Costiano Tries to Take a Scalp

My grandmother, Abbie Young, had light brown hair that hung to her waist which she took great pride in and others in the settlement admired. It almost got her scalped. In 1894 scalping of settlers was rare but scalps were still valued as personal trophies or to be sold or traded as a valuable items. The scalping victim was usually killed first, but if not, the act was incredibly painful and the victim often died soon after from infection or other complications. This is the story from our family history of how my grandmother’s beautiful hair almost got her scalped.

Big Mouth Spring

Big Mouth Spring, Piegan (Blackfeet), not Costiano (Apache/Navajo), showing a trophy scalp on his right shoulder. Image from The North American Indian by Edward S. Curtis, circa 1910 via Wikipedia article on scalping.

Costiano was an Indian, well known to the early settlers in the San Juan country of New Mexico. He was the son of an Apache chief but, when an infant, he had been stolen by the Navahos during a war between the two tribes. The chief of the Navajos then raised him as one of his own sons. Thus, while he lived among the Navajos and had adopted their customs and manner of dress, he had the temperament of the much more savage and warlike Apaches.

Costiano was strikingly handsome, and was very proud and talented. He had a a fine voice and loved to sing and whistle. Music of all kinds appealed to him, especially dance music. He could speak Navajo, English and Spanish quite fluently and, in addition was an excellent horseman. But he never liked white people.

He, and the other Indians on the Navajo reservation, soon learned to distinguish between the Mormons and the other settlers, since, as a rule, the Mormons treated them more kindly and hospitably. They called white people in general Melicanoes and the Mormons they called Gomleys. It was the nearest they could come to pronouncing either name.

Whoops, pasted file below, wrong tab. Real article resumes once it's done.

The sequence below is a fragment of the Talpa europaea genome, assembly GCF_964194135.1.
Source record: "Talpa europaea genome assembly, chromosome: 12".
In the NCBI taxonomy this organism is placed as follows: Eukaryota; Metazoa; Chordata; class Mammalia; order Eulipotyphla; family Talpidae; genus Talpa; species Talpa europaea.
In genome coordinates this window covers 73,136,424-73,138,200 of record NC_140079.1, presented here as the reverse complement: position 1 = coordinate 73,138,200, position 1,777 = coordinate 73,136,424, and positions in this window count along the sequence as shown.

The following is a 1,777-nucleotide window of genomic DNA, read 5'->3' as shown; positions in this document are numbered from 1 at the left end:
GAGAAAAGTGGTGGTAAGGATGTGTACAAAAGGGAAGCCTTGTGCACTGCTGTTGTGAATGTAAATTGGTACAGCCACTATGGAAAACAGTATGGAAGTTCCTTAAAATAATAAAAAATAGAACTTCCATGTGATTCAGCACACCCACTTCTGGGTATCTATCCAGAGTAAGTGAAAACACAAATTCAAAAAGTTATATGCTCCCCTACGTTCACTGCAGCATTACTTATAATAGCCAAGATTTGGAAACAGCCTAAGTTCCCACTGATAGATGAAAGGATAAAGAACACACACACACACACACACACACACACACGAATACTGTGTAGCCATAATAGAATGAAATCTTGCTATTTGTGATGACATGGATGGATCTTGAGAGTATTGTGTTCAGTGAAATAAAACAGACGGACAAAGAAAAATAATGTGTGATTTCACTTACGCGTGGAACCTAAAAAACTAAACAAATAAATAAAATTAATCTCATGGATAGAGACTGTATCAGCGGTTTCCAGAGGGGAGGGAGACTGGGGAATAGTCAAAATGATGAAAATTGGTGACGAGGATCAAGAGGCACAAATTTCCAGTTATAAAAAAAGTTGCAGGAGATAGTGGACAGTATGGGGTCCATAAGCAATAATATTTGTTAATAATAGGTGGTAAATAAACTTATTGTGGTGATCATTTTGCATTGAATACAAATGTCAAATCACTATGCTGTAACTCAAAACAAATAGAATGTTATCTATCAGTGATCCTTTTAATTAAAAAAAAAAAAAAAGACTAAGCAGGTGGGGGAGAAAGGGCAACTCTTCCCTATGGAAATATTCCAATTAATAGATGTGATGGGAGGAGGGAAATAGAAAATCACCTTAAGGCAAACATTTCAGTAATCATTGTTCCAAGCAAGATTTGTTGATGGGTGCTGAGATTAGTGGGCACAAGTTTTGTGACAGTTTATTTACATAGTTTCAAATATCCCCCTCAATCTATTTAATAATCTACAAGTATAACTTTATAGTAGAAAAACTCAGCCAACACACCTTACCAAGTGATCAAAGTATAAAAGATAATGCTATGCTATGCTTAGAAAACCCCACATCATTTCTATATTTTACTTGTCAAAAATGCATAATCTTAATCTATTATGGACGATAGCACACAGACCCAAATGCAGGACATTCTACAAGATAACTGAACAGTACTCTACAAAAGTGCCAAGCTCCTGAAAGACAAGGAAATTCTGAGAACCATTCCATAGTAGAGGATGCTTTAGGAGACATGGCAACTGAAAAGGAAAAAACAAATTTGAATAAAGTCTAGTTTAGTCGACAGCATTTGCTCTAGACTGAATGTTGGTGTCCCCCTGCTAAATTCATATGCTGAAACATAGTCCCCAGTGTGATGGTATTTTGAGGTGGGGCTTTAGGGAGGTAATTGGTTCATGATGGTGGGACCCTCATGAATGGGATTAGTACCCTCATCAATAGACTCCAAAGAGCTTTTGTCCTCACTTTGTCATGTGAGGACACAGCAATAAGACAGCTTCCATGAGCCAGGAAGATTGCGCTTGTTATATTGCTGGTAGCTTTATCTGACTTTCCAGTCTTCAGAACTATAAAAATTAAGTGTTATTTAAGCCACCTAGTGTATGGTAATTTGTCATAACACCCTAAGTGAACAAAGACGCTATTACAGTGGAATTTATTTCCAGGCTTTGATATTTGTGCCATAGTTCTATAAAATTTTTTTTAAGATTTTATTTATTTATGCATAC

When the Mormon settlers first became acquainted with Costiano, he had a wife and small daughter, both of whom he idolized. No husband or Father would have been more devoted to his family. When his little girl died and, shortly afterwards his wife, he was grief stricken for weeks. Later he married another squaw who was almost as proud and good-looking as he was. And when he died a white man married his widow and lived happily with her and her children.

Knowing how kind and soft-hearted Costiano was with his own family and among his own people, it is hard to understand how he could have terrorized the early settlers as he did. But, of course, he thought white people were his enemies and was honest enough with himself to treat them as such. They feared him while he looked down upon them and puzzled them.

There was no telling when or where he would appear, or in what mood he would be. He was as graceful as a cat, and could move about almost as quickly and silently. No Indian in that part of the country was known better or dreaded more, especially if he were drunk. His character and deeds were so well known and frequently spoken of by the settlers on the San Juan that his name is almost a legend among their descendants.

In 1880 when Walter and Abigail Stevens moved to what is now Fruitland, New Mexico, Costiano was one of their first visitors. They had scarcely gotten their tent pitched when he rode up on a fine horse, looking like a traveling arsenal. He had guns attached to a heavily loaded ammunition belt, and carried a scalping knife and tomahawk. Abigail, who met him in front of the tent, was astonished and frightened but tried not to show it. She offered him food but he refused it, saying “Me no like Melicanoes. Me Kill ’em! White man no good.” Again she offered him food and invited him to dismount and come into the tent and she would give him all he could eat.

He shook his head. “Me no trust Melicanoes. Me Kill ’em.” he declared.

“Most white men are good just as most Indians are.” Abigail said. “They are brothers and the Great Spirit loves both of them. They shouldn’t kill each other.”

“Me kill white man” he repeated.

“But you are a brother and we feed our brothers.” Abigail insisted.

She stepped back into the tent and hastily collected a plateful of food which she presented to him. He ate without getting off his horse, then passing the plate back to her he rode away. Thereafter he seemed rather friendly disposed towards them and the other Mormon families who shortly joined the settlement. Still it was thought that he stole from them occasionally, and when he was drunk they generally gave him a wide berth for he was apt to be in an ugly mood.